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posted by Dopefish on Tuesday February 18 2014, @05:00AM   Printer-friendly
from the move-along-nothing-to-see-here dept.

Lagg writes:

"We're in a climate where it's easy to accuse a company of spying on you by various means with a distinct possibility that you could be right, but sometimes a reality check is needed. A Reddit user recently posted a thread accusing Valve of writing code for VAC that iterates your DNS cache and sends the hashed entries to their server. The proof provided of this was a prettied disassembly (that was not easily reproducible due to how VAC loads symbols) that showed only that VAC was indeed iterating the DNS cache, which any knowledgeable programmer understands is not exactly an uncommon thing to do, as no socket code was to be seen. Today, Gabe Newell responded to these allegations by confirming that no they do not in fact snoop your cache entries.

There are probably a few things to learn from this, including not trusting a screenshot of code that looks complex without actually understanding what it's doing. A lack of any level-headed investigation is a bad idea and it's important to handle these situations before they snowball into a mob (as Redditors are bound to do)."

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  • (Score: 1, Insightful) by Anonymous Coward on Tuesday February 18 2014, @03:35PM

    by Anonymous Coward on Tuesday February 18 2014, @03:35PM (#1654)

    "VAC was indeed iterating the DNS cache, which any knowledgeable programmer understands is not exactly an uncommon thing to do,"

    I'm a knowledgeable programmer but I never deal with games or DNS (believe it or not!). The programming domain might be larger than you realize. Why is this not an uncommon thing to do? Thanks.

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  • (Score: 1) by Lagg on Tuesday February 18 2014, @03:42PM

    by Lagg (105) on Tuesday February 18 2014, @03:42PM (#1657) Homepage Journal
    Sorry for that. I should have explained. It's a micro-optimization sometimes used when the code needs to do a lot of resolves to a small set of names. I'm not going to vouch for the usefulness of it, but it is done. Particularly in environments where the overhead of repeated resolve calls is not wanted or needed, like in embedded stuff. I guess bypassing the resolver entirely can help to a degree in those situations, but it's not needed much in today's systems in my opinion. It all comes down to whether or not you think that the overhead of your given resolver lib is worth working around after the initial query to the nameserver. Basically, you implement such a thing when you think you can do the caching better. When I first saw this thread I didn't think it too out of the ordinary since goldsrc was based on quake's engine and there could very well be such code leftover that is shared with other stuff. Since iD loved to do these kind-of-silly-even-for-the-time micro-optimizations it kind of made sense. If you've worked with net code before you've probably heard of this more than you think.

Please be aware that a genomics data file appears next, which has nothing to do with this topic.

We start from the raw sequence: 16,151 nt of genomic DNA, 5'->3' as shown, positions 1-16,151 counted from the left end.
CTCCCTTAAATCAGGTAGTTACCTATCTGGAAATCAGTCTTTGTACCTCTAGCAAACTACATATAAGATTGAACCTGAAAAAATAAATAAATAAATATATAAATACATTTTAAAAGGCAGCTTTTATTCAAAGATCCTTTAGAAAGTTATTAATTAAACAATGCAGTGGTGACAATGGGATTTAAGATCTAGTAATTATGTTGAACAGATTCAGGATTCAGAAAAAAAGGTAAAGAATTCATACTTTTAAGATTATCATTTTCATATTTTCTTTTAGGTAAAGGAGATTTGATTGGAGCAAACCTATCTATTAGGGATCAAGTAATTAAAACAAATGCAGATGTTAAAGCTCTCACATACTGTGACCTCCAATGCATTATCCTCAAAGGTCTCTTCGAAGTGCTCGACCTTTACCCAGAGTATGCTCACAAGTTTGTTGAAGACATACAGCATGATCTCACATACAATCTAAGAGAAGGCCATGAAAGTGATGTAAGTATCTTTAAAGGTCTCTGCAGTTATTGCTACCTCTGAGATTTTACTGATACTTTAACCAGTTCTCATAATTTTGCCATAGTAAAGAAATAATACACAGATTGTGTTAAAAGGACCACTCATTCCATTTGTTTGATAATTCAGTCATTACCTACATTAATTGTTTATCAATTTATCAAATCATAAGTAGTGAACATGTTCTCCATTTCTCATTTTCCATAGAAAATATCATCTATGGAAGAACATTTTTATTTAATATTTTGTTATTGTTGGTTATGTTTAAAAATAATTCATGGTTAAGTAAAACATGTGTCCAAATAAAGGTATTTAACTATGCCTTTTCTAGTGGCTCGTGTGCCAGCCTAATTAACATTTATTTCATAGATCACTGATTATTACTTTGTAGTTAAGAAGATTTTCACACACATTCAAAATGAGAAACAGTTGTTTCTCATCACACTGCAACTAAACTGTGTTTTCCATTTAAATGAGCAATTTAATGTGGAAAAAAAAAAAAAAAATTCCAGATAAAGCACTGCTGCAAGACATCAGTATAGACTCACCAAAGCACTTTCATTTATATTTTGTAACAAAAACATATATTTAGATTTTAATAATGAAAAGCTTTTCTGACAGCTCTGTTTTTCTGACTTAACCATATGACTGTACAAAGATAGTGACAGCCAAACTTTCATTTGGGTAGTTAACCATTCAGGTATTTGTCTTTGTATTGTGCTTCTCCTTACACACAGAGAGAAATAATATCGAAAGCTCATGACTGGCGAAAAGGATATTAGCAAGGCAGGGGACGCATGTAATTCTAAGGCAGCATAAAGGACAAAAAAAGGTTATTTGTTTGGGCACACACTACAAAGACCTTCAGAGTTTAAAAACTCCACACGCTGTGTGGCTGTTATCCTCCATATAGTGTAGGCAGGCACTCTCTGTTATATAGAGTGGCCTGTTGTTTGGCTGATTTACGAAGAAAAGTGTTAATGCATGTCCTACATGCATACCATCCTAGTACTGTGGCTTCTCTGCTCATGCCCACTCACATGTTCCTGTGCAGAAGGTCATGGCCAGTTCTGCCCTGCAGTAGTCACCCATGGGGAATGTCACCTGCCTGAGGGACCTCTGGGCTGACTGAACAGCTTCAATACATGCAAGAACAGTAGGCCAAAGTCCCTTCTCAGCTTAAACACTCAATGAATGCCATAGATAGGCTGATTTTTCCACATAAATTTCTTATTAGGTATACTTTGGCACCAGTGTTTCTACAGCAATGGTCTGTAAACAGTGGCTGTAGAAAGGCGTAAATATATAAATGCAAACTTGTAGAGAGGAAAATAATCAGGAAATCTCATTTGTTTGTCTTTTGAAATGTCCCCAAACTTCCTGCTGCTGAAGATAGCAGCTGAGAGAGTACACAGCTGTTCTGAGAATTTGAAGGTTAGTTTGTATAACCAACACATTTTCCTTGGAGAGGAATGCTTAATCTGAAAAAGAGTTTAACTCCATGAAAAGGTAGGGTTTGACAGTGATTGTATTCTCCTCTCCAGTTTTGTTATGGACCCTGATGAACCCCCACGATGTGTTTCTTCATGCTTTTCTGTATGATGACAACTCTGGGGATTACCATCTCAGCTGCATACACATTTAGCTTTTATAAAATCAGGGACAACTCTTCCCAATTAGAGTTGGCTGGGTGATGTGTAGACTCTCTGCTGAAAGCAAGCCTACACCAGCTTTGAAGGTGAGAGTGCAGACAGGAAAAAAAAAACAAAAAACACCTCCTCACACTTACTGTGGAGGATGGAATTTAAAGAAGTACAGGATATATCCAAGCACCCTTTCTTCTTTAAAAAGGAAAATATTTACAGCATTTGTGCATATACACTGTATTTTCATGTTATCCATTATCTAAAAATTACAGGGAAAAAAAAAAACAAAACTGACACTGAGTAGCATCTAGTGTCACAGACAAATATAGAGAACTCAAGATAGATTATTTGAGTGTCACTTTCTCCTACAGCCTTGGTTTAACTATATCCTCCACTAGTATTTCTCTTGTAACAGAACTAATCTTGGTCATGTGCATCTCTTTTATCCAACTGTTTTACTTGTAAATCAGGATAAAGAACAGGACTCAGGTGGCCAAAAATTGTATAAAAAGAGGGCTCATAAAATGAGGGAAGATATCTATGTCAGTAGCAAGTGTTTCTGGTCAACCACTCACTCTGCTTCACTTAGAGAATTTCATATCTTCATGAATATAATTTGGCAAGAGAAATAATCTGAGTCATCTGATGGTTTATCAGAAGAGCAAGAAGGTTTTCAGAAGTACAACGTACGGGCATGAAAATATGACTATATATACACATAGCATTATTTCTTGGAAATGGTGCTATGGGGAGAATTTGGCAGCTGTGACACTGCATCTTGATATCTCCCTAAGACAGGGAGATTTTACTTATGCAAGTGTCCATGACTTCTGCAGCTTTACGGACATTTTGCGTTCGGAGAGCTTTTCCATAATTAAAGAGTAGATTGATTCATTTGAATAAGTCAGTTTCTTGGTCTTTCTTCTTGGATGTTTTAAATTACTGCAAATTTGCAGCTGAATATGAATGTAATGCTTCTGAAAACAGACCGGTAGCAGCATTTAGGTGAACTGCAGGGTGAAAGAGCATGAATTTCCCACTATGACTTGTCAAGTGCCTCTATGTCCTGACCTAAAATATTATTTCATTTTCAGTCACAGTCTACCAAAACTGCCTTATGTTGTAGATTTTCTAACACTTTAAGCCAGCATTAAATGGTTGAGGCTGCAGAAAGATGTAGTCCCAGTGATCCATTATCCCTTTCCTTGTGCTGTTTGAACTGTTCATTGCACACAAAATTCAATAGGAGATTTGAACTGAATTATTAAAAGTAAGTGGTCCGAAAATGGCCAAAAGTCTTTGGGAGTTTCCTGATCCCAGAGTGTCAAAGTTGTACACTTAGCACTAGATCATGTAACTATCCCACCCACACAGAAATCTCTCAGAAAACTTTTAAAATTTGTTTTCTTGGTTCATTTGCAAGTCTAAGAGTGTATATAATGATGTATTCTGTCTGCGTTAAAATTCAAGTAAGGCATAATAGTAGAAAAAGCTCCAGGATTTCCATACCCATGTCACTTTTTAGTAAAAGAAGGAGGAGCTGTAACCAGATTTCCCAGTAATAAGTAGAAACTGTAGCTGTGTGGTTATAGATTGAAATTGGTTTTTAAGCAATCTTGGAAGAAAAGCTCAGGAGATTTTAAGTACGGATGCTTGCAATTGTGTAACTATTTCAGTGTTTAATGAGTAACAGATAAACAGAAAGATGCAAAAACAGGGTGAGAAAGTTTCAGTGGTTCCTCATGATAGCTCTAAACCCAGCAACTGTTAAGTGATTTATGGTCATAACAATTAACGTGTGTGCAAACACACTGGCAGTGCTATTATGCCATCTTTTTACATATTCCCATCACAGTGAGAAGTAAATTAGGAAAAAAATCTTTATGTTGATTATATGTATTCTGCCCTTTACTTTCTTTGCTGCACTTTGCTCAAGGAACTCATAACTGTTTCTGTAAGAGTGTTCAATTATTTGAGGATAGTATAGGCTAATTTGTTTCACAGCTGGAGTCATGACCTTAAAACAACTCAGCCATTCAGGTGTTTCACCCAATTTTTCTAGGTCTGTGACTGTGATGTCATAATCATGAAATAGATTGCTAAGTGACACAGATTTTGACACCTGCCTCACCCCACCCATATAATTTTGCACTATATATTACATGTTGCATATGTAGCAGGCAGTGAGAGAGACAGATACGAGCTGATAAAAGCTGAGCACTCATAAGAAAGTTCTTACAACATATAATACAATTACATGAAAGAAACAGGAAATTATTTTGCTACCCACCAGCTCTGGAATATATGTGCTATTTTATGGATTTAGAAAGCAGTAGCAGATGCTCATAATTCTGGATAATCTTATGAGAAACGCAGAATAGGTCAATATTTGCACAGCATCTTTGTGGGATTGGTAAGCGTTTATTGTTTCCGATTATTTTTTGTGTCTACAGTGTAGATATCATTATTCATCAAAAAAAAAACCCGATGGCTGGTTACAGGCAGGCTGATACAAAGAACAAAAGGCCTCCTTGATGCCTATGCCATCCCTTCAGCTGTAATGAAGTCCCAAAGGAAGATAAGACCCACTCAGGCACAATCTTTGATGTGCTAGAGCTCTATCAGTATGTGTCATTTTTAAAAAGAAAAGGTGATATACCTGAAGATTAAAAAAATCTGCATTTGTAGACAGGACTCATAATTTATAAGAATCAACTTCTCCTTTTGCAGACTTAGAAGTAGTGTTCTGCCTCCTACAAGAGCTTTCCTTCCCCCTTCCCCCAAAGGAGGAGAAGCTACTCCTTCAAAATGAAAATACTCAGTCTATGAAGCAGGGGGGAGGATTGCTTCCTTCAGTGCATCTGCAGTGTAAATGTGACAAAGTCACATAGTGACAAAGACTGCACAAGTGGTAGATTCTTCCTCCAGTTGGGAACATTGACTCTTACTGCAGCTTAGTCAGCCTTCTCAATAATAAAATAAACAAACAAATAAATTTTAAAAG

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  • (Score: 1) by paddym on Tuesday February 18 2014, @03:55PM

    by paddym (196) on Tuesday February 18 2014, @03:55PM (#1667)

    The only thing I can think of is that when dealing with DNS for looking up IP address information, it is definitely faster to find that in the cache than elsewhere. So iterating through the cache may happen; although I would tend to think that calls to the operating system's gethostbyname would do that iteration for the programmer. That would make it very common, but examining each entry is not common, to my knowledge. I don't see why a program would iterate through the cache looking at entries that have nothing to do with the context of the program, unless it's security software.